During 20th century, the world’s population and commercial output have increased rapidly. This has led to about tenfold increase in energy consumption. The use of new sources of energy such as oil and gas fuels, hydroelectricity and nuclear power has also come into vogue. Today, the per capita consumption of commercial fuels in industrial nations is about 10 times than that in developing world. Energy markets in the industrial countries are maturing, which may even peak and decline with continued improvements in energy efficiency.

On the other hand the energy needs of people in the developing countries are doubling every 15 years. Moreover, their population will soon be 7-10 times greater than that of the industrial world. If we assume that the developing world eventually uses only half of the energy per capita consumed by industrial nations today, even then they will need about 5x106 MW of new electricity generating capacity in the coming decades. It amounts to about five times their present generating capacity. So, the world is in need of more energy, despite the immense amount of energy being consumed at present.

Finding ways of satisfying our energy needs is an urgent problem. We must consider all possible sources and evaluate them objectively. In developing countries wood is still and extensively used energy source. But it is impractical as a major energy source as it occupies much land and adds to atmospheric pollution on burning. Oil is needed by the petrochemical industry and is fast running out. It also adds to pollution on burning. Hydropower though pollution free and renewable yet it uses up valuable land. Bigger dams affect the flora and fauna of their surroundings adversely. The number of rivers with suitable gradient is also limited. It is estimated that hydropower could provide no more than 8 per cent of world’s energy needs.

Power generation using tidal waves is limited by geographical considerations. It is also intermittent in nature. The other sources such as wind, solar and geothermal account for only a few per cent of the global energy consumption. Wind and solar power energy sources had contributed only 0.15 per cent of the world’s energy production in 2000. Wind and solar power generation is unreliable and relatively costly. These energy sources disfigure large areas of land as well. Despite continued efforts, wind and solar energy sources contribute less than 0.5 per cent of our energy production. Thus there is no hope that they can supply for our energy needs.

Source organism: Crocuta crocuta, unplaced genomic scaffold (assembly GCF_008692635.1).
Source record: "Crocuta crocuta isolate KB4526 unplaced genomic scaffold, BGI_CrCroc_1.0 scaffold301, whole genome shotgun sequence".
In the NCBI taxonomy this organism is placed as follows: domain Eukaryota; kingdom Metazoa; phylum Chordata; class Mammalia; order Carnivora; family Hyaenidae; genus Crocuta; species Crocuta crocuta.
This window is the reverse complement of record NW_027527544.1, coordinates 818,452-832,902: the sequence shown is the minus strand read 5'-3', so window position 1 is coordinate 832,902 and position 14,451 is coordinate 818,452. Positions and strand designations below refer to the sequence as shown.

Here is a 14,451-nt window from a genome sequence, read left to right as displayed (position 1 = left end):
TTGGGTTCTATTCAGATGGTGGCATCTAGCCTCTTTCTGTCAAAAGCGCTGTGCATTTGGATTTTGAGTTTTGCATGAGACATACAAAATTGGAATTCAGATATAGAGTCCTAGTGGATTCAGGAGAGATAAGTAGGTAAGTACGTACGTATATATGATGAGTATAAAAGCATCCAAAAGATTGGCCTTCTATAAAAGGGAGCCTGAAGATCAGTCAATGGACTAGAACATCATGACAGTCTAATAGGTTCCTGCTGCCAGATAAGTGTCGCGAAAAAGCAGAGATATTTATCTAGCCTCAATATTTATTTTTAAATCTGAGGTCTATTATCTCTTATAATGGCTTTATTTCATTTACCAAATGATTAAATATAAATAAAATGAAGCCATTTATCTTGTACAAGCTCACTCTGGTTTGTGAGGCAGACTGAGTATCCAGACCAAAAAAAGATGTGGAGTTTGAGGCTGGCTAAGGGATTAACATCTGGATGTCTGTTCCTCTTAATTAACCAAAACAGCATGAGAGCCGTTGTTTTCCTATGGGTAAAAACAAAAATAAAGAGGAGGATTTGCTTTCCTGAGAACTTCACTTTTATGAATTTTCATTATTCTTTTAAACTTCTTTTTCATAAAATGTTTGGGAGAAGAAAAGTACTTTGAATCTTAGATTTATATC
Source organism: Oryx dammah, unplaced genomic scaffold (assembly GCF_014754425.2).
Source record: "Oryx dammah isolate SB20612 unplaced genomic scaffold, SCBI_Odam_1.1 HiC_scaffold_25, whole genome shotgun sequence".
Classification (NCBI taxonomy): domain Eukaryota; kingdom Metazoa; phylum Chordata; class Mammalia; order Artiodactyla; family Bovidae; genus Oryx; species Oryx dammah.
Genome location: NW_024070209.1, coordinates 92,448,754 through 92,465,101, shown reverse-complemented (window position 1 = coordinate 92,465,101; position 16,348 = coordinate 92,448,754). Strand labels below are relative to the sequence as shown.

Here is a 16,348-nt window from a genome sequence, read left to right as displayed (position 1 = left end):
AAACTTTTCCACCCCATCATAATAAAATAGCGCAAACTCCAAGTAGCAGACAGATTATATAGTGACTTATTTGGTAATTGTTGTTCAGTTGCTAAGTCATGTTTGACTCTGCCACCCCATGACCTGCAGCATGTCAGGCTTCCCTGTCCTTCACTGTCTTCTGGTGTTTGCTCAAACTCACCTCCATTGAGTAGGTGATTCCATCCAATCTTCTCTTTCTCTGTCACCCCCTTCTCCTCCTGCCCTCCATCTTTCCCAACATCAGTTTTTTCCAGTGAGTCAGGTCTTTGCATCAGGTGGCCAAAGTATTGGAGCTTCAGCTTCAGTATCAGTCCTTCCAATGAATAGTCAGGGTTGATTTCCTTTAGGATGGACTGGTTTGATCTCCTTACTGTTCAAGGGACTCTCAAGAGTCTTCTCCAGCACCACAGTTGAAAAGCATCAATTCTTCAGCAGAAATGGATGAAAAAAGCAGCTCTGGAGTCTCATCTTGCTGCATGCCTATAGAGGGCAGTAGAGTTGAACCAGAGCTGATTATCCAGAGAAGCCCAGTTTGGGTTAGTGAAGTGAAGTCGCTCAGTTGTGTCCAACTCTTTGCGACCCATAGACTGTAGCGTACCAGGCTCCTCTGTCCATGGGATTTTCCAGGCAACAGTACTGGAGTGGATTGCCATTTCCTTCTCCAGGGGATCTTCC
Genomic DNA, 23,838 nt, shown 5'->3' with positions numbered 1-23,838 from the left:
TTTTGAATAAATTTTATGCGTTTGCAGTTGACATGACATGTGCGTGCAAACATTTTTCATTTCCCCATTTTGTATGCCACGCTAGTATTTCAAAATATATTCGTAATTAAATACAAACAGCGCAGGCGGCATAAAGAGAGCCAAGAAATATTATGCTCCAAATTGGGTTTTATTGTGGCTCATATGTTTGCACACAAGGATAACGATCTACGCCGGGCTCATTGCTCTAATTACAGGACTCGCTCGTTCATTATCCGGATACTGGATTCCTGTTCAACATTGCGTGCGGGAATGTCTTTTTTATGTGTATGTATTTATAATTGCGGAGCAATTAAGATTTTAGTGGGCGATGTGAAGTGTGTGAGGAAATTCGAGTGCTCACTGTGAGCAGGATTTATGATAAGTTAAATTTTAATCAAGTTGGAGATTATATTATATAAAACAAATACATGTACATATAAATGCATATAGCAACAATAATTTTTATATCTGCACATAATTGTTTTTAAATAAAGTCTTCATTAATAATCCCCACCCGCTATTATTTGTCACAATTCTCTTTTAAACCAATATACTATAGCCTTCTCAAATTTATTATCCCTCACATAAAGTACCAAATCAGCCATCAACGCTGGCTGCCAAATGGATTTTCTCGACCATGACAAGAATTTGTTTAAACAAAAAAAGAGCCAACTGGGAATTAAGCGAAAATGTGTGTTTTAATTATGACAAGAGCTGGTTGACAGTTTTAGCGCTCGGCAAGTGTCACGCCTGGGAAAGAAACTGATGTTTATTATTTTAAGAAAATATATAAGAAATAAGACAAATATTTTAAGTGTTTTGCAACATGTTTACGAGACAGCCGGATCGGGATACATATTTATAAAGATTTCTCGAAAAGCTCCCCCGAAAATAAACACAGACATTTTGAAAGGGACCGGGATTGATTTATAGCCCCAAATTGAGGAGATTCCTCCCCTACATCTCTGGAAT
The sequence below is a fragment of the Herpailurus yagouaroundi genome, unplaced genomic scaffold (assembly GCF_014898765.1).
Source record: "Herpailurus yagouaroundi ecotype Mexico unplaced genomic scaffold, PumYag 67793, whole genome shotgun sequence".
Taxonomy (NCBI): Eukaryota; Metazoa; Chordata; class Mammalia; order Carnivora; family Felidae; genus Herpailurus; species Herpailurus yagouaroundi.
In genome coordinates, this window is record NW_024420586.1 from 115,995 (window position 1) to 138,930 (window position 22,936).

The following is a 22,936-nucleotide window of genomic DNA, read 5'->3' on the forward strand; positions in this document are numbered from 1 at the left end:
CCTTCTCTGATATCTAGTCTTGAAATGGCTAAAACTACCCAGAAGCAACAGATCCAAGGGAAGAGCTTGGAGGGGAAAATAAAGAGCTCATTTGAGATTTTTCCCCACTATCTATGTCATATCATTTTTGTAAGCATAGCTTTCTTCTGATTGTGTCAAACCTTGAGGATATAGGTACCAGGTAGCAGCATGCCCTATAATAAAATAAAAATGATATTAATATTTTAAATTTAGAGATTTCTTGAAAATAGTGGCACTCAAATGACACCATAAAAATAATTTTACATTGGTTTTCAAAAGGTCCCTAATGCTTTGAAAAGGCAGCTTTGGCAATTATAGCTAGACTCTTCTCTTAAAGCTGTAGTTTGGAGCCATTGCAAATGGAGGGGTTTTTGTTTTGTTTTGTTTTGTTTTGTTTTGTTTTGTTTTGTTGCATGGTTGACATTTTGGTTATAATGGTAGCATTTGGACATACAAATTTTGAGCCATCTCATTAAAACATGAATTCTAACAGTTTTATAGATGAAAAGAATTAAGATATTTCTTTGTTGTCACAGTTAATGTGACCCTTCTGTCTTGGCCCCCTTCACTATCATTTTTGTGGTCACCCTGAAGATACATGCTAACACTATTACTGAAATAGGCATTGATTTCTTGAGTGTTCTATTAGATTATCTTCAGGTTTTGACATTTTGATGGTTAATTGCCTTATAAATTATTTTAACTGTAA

Coal, however, can act as a major source of energy for at least a few centuries. But, to produce 1 giga-watt year of electricity, a typical coal-fired power station requires about 3.5 million tons of coal. In the process, it emits about 11 million tons of carbon dioxide, 1 million tons of ash, 500 thousand tons of gypsum, 29 thousand tons of nitrous oxide, 21 thousand tons of sludge, 16 thousand tons of sulphur dioxide and one thousand tons of dust and other chemicals such as calcium, potassium, titanium and arsenic etc. Coal-fired power stations produce radioactive pollution also.

All these wastes are poured into the air we breathe and are major sources for causing damage to our health and environment. The continual dependence on coal could lead to widespread environmental damage and unpredictable climate change.

Thus, the only practical substitute for fossil fuels we are left with is nuclear power. It is already in use to generate about 20 per cent of the world’s electricity. Nuclear power stations had generated about 1.9x1012 kwh of electricity in 1988. Nuclear power provides for 50 per cent and 80 per cent of electricity production in Western Europe and France, respectively. UK, Japan and USA are getting about 39 per cent, 32 per cent and 20 per cent of their total energy production from nuclear power, respectively. The total installed capacity of nuclear power generation in India, at present, is around 2250 MW.